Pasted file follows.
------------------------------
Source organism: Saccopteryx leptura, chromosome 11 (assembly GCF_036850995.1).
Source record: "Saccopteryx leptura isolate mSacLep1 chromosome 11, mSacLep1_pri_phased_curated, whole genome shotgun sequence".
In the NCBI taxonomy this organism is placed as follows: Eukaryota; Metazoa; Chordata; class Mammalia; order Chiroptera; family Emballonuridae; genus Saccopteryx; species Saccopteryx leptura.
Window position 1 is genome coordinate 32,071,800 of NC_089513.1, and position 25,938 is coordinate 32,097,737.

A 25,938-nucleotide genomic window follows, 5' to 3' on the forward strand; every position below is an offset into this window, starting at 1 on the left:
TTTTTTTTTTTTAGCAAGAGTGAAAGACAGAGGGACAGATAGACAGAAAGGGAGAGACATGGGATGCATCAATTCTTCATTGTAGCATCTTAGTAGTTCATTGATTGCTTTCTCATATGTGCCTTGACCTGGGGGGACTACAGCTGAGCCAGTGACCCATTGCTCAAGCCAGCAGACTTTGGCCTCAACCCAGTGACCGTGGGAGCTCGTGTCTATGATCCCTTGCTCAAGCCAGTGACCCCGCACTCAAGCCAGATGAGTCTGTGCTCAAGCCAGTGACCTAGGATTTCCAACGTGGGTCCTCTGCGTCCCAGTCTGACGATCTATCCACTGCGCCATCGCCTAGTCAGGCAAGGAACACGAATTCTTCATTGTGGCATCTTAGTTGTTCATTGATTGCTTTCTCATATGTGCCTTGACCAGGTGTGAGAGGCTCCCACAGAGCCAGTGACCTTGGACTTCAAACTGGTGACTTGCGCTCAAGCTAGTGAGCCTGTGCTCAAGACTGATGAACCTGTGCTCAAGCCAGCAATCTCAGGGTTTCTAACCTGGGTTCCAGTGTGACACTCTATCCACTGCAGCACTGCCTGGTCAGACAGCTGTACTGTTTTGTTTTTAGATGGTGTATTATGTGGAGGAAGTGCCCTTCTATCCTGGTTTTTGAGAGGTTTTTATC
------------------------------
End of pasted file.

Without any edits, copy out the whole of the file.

Source organism: Saccopteryx leptura, chromosome 11 (assembly GCF_036850995.1).
Source record: "Saccopteryx leptura isolate mSacLep1 chromosome 11, mSacLep1_pri_phased_curated, whole genome shotgun sequence".
In the NCBI taxonomy this organism is placed as follows: Eukaryota; Metazoa; Chordata; class Mammalia; order Chiroptera; family Emballonuridae; genus Saccopteryx; species Saccopteryx leptura.
Window position 1 is genome coordinate 32,071,800 of NC_089513.1, and position 25,938 is coordinate 32,097,737.

A 25,938-nucleotide genomic window follows, 5' to 3' on the forward strand; every position below is an offset into this window, starting at 1 on the left:
TTTTTTTTTTTTAGCAAGAGTGAAAGACAGAGGGACAGATAGACAGAAAGGGAGAGACATGGGATGCATCAATTCTTCATTGTAGCATCTTAGTAGTTCATTGATTGCTTTCTCATATGTGCCTTGACCTGGGGGGACTACAGCTGAGCCAGTGACCCATTGCTCAAGCCAGCAGACTTTGGCCTCAACCCAGTGACCGTGGGAGCTCGTGTCTATGATCCCTTGCTCAAGCCAGTGACCCCGCACTCAAGCCAGATGAGTCTGTGCTCAAGCCAGTGACCTAGGATTTCCAACGTGGGTCCTCTGCGTCCCAGTCTGACGATCTATCCACTGCGCCATCGCCTAGTCAGGCAAGGAACACGAATTCTTCATTGTGGCATCTTAGTTGTTCATTGATTGCTTTCTCATATGTGCCTTGACCAGGTGTGAGAGGCTCCCACAGAGCCAGTGACCTTGGACTTCAAACTGGTGACTTGCGCTCAAGCTAGTGAGCCTGTGCTCAAGACTGATGAACCTGTGCTCAAGCCAGCAATCTCAGGGTTTCTAACCTGGGTTCCAGTGTGACACTCTATCCACTGCAGCACTGCCTGGTCAGACAGCTGTACTGTTTTGTTTTTAGATGGTGTATTATGTGGAGGAAGTGCCCTTCTATCCTGGTTTTTGAGAGGTTTTTATC